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HILLSVILLE — Delays on construction efforts to improve facilities for grades sixth through 12 in Carroll schools could cost millions of extra dollars, according to a recent study by Construction Control Corporation presented to the Carroll School Board.
The first Phase III Planning Team meeting is Sept. 29 at Woodlawn School.
Educators are trying to find ways to launch the final phase of a countywide school facilities improvement program begun a decade ago. As yet, Phase III — which would address needs for middle, intermediate and high school students — does not have any dedicated funding from Carroll County.
Two options on Phase III came from a Virginia Department of Education facilities study, which recommended that Carroll educators either build a new 1,200-student high school for ninth through 12th grades and relocate grades six through eight to the current high school or build a new 900-student facility for 10th through 12th grades, make a renovated intermediate school the new home for grades six and seven and renovate the high school for the eighth and ninth grades.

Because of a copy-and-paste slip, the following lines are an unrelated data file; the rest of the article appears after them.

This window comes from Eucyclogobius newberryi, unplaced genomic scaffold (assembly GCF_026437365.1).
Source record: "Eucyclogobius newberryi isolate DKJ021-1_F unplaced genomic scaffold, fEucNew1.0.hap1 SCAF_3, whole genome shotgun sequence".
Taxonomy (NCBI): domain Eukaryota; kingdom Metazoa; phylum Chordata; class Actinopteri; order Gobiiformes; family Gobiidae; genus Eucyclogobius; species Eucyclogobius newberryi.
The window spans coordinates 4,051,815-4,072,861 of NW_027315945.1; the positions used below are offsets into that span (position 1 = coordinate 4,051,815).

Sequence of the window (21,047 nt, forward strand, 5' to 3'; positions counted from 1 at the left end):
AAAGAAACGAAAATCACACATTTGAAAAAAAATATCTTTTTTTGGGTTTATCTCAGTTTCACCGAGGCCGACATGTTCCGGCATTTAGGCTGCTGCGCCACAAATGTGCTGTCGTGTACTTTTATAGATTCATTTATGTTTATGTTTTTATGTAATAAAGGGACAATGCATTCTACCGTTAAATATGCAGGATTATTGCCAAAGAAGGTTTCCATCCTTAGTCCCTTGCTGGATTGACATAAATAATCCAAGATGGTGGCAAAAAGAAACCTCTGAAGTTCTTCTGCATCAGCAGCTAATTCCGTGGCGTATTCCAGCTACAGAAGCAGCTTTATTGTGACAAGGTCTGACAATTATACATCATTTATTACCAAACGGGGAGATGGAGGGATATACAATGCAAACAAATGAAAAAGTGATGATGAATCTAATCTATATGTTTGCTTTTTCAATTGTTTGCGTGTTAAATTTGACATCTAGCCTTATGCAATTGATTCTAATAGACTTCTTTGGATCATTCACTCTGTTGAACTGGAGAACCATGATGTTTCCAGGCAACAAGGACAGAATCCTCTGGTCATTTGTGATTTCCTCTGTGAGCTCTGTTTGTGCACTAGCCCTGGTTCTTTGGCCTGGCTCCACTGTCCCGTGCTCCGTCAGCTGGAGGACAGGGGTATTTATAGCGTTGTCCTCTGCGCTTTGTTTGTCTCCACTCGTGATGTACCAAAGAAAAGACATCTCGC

Projections put the cost of Option 1, with the new 9-12 high school, at $66.3 million. Option 2, with the new 10-12 high school, was estimated at $74.5 million.
Construction Control Corporation studied the rising prices of steel, copper, cement and other products necessary for school building and found that educational construction costs rose by 9.5 percent over 2007.
By letter, Lee McClure, president of Construction Control Corp., projected that by the end of the year construction costs will have risen by at least 8 percent.
He included a chart to make projections about 6-, 8- and 10-percent inflation on the construction options under consideration by Carroll educators.
“Every year’s delay represents a significant increase in cost to the taxpayers,” he wrote. “If you assume 8 percent escalation and a year’s delay, the added cost for options I and II, respectively, is $5,280,000 and $6,000,000.”
This would be either a $440,000 or a $500,000 respective increase in costs per month for the year, he added.
The longer officials spend in the planning process, the more Phase III is going to cost, as Superintendent Greg Smith put it to the school board members.
“We better get started,” reacted school board member Robert Utz.